t's powerful hot in dat store. Lemme run fetch 'em out to you.
LIGE: (To LINDSAY) Run! Joe Lindsay, you ain't been able to run since de big bell rung. Look at dat gray beard.
LINDSAY: Thank God, I ain't gray all over. I'm just as good a man right now as any of you young 'uns. (He hurries on into the store.)
WALTER: Daisy, where's yo' two body guards? It don't look natural to see you thout nary one of 'em.
DAISY: (Archly) I ain't got no body guards. I don't know what you talkin' about.
LIGE: Aw, don' try to come dat over us, Daisy. You know who we talkin' 'bout all right ... but if you want me to come out flat footed ... where's Jim and Dave?
DAISY: Ain't they playin' somewhere for de white folks?
LIGE: (To WALTER) Will you listen at dis gal, Walter? (To DAISY) When I ain't been long seen you and Dave going down to de Lake.
DAISY: (Frightened) Don't y'all run tell mama where I been.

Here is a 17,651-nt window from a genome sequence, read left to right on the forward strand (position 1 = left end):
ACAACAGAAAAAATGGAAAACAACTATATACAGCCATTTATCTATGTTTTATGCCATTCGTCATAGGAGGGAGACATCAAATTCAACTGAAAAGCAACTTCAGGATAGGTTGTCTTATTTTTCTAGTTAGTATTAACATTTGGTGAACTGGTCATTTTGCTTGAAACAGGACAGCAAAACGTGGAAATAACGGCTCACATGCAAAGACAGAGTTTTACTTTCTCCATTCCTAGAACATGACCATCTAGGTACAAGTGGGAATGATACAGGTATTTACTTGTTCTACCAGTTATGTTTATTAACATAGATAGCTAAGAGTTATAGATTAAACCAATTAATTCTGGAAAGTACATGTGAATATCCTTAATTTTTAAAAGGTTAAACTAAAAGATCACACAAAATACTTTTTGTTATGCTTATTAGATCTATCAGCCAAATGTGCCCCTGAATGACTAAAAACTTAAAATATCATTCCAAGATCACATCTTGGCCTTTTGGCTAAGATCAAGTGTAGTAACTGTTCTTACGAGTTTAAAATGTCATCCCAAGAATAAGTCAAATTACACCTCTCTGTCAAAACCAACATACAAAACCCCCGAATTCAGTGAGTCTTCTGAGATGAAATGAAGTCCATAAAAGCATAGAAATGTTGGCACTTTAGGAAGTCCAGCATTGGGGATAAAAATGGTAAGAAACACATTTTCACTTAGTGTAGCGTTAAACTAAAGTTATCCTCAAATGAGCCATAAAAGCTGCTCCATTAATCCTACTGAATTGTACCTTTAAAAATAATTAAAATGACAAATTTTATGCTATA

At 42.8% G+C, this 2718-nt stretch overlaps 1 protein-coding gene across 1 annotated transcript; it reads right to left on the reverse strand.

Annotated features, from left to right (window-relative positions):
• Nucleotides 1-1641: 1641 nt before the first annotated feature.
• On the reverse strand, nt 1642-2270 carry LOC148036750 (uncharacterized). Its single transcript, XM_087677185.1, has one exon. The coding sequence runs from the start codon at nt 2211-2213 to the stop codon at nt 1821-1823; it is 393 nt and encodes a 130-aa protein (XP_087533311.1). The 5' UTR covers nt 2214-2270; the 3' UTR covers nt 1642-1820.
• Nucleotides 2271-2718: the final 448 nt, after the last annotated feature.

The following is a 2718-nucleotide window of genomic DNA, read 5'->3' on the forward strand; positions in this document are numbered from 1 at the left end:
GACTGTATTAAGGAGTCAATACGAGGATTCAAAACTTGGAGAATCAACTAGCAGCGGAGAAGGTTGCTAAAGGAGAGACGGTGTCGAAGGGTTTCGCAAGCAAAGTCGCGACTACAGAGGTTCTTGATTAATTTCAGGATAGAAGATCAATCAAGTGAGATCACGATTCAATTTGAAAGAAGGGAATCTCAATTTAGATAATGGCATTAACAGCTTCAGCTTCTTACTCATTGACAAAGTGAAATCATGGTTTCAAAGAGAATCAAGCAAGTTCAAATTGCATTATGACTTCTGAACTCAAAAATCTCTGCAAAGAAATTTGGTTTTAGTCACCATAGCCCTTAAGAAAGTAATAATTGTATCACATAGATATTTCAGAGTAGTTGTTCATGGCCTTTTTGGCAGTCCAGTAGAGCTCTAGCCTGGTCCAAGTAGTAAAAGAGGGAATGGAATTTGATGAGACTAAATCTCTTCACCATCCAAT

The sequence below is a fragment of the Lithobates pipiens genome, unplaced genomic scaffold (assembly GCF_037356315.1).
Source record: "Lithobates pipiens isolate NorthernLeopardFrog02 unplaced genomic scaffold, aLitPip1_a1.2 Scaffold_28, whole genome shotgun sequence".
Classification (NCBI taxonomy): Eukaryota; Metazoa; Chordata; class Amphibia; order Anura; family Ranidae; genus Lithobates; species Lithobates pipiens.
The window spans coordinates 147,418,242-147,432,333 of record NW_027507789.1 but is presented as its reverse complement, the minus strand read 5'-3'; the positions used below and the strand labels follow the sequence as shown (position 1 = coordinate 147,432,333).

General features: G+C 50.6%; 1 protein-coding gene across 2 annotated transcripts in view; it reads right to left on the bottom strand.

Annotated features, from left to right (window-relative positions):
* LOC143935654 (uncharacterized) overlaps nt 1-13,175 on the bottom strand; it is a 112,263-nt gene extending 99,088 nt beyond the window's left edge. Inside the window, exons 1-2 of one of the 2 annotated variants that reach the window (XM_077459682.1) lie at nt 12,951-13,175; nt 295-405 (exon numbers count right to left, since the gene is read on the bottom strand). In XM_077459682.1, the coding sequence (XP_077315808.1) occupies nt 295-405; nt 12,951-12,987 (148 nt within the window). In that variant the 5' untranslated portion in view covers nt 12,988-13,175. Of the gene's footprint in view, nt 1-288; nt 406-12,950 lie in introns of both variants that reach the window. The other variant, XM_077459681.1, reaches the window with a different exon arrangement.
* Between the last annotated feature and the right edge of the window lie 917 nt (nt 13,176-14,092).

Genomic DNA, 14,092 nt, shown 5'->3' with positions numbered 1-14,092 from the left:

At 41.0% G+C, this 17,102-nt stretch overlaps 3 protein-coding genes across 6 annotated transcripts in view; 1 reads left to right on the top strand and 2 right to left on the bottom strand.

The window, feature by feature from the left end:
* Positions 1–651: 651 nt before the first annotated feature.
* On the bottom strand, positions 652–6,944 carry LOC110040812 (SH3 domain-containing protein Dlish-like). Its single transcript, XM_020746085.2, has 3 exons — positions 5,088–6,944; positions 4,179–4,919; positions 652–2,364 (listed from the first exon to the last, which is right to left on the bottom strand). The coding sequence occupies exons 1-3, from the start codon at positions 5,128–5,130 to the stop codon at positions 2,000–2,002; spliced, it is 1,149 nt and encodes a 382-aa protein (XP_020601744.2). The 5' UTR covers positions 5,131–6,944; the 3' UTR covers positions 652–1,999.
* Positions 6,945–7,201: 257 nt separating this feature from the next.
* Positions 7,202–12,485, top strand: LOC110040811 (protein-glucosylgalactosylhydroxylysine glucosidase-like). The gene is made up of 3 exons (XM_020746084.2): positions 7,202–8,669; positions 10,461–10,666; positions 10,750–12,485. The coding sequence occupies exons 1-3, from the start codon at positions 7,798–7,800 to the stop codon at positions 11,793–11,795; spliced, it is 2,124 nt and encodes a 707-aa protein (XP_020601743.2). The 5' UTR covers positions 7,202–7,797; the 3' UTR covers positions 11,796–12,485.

WALTER: Well, you tell us which one you laks de best and
This is the first act and the first scene of the second act of a three-act play. Project Gutenberg has the same text. I have not been able to find the full text on-line.
Written in the 1930s by Langston Hughes and Zora Hurston (she claimed she wrote it all,) two leaders of the Harlem Renaissance, it was intended to be a comedy of black life that had real people as characters--not minstrel show buffoons.
Set in an all-black town in Florida, it deals with an assault (using a mule's leg bone) of one friend on another because of their rivalry over a girl.
The characters are real, the humor is broad, and the whole play is written in dialect. Some of the sayings and references are obscure today.
That being said, it's a bit dull; more of a curiosity than an entertainment.